THE government took control of the Thai-owned aviation firm Cambodia Air Traffic Services (CATS) on Thursday and banned its Thai employees from the offices after the arrest of one of their co-workers on suspicion of stealing the flight schedule of fugitive Thai former prime minister Thaksin Shinawatra during his visit to Cambodia last week.
The move, which is likely to further damage diplomatic relations between the two countries, comes amid accusations by a Thai opposition leader that Thailand’s foreign minister ordered the theft.
CATS is a fully owned subsidiary of Bangkok-based Samart corporation, which has a 32-year air traffic control concession and employs nine Thai nationals in Cambodia.
It has been placed under the caretakership of a Cambodian government official, though representatives from the Civil Aviation Authority declined to comment on the official’s identity or the duration of the caretakership.
“The caretaker has prohibited the Thai expatriates from performing their duties,” Samart vice chairman Sirichai Rasameechan said in a letter to Thailand’s stock exchange, where the company is listed.
Council of Ministers spokesman Phay Siphan said Cambodia’s takeover of CATS was “temporary” but necessary “to ensure national security and public safety.” The financial operations of the company, he added, would not be affected.
The move follows last week’s arrest of CATS employee Siwarak Chotipong, a 31-year-old Thai accused of spying, who is currently being held in pretrial detention at Prey Sar prison.
Thaksin is not the prime minister of cambodia – he is a convicted man....
Cambodian officials say that Siwarak was ordered to steal the flight schedule by Kamrob Palawatwichai, the first secretary of the Thai embassy in Phnom Penh. Kamrob was expelled last week, and Thailand responded by expelling the first secretary of the Cambodian embassy in Bangkok.
Both countries had already withdrawn their respective ambassadors in the row over Thaksin’s appointment as government economics adviser.
Siwarak is being charged under Article 19 of the 2005 Law on Archives, which covers offences related to matters of national defence, security or public order. If convicted, he faces up to 15 years in prison.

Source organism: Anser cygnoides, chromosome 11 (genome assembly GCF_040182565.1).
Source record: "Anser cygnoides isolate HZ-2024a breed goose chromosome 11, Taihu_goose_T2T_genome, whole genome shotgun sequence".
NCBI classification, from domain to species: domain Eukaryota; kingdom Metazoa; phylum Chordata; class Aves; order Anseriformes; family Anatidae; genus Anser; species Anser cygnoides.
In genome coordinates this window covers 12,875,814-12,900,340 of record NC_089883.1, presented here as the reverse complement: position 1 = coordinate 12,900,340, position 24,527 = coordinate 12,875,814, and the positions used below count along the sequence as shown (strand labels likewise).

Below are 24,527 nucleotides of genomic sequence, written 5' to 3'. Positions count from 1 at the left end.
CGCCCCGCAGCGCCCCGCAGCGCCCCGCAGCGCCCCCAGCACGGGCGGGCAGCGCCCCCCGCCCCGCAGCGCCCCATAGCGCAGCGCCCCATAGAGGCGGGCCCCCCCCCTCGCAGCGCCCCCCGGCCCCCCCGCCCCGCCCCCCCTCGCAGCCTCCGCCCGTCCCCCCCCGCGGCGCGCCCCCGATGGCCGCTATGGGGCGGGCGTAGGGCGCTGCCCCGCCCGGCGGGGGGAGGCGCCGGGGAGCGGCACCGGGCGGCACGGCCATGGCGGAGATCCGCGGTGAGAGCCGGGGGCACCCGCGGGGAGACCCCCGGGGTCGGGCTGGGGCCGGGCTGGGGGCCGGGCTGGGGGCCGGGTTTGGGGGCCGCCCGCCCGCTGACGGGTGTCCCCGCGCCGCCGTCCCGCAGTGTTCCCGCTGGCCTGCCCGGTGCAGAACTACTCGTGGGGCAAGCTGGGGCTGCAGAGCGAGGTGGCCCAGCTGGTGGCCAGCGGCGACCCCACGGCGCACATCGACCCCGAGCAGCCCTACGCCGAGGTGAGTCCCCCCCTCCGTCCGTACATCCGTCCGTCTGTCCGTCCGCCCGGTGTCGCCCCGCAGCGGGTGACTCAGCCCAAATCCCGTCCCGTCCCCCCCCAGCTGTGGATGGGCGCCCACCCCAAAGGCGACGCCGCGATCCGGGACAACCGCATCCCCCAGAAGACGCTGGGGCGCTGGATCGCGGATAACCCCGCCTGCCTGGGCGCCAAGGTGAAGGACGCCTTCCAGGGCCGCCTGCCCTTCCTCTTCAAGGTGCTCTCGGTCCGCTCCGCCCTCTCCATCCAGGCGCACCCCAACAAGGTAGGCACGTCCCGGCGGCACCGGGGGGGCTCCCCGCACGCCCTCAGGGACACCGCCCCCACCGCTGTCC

Kav Soupha, Siwarak’s defence attorney, said Thursday that he did not believe that the leaking of Thaksin’s flight schedule constituted a threat to Cambodia’s national security.
“Thaksin is not the prime minister of Cambodia – he is a convicted man who is being hunted by Thai authorities,” Kav Soupha said. “Even if [Siwarak] had reported to the Thai embassy, that would be according to his right and obligation as a Thai citizen to alert authorities about a fugitive.”
Kav Soupha added that he planned to request that Siwarak be released on bail.
Jatuporn Prompan, a parliamentarian from the opposition Puea Thai party, said Wednesday that he had an audio tape of Thai Foreign Minister Kasit Piromya ordering the flight schedule theft of which Siwarak is accused, the Bangkok Post reported.
Thai Foreign Ministry deputy spokesman Thani Thongphakdi, however, said officials in his ministry “do not believe in the existence of such a tape”.
Cambodian Foreign Ministry spokesman Koy Kuong said he had no knowledge of such evidence.
Kasit said Thailand would have to gather further information about the CATS takeover before formulating a response.
“The ministry is waiting for reports from the Thai embassy and we will also have to get clarification from the Cambodian government. If it violates bilateral agreements, then we will find ways to proceed from there,” the Bangkok Post quoted Kasit as saying.
As tensions between Thailand and Cambodia simmered, the government released a directive on Wednesday in which the Ministry of Interior called on all government officials to encrypt their communications to “protect information related to national security”.
The statement, signed by Interior Minister Sar Kheng on October 15, touted, without specifically describing, newly acquired encryption technology that will “guarantee secrecy, so that government information will not be leaked”.
Interior Ministry spokesman Khieu Sopheak said such measures were necessary in Cambodia’s present diplomatic circumstances.
“If Thaksin would have been arrested because of [Siwarak] leaking information about him, that would prove we could not keep sensitive information a secret.”
ADDITIONAL REPORTING BY VONG SOKHENG AND AFP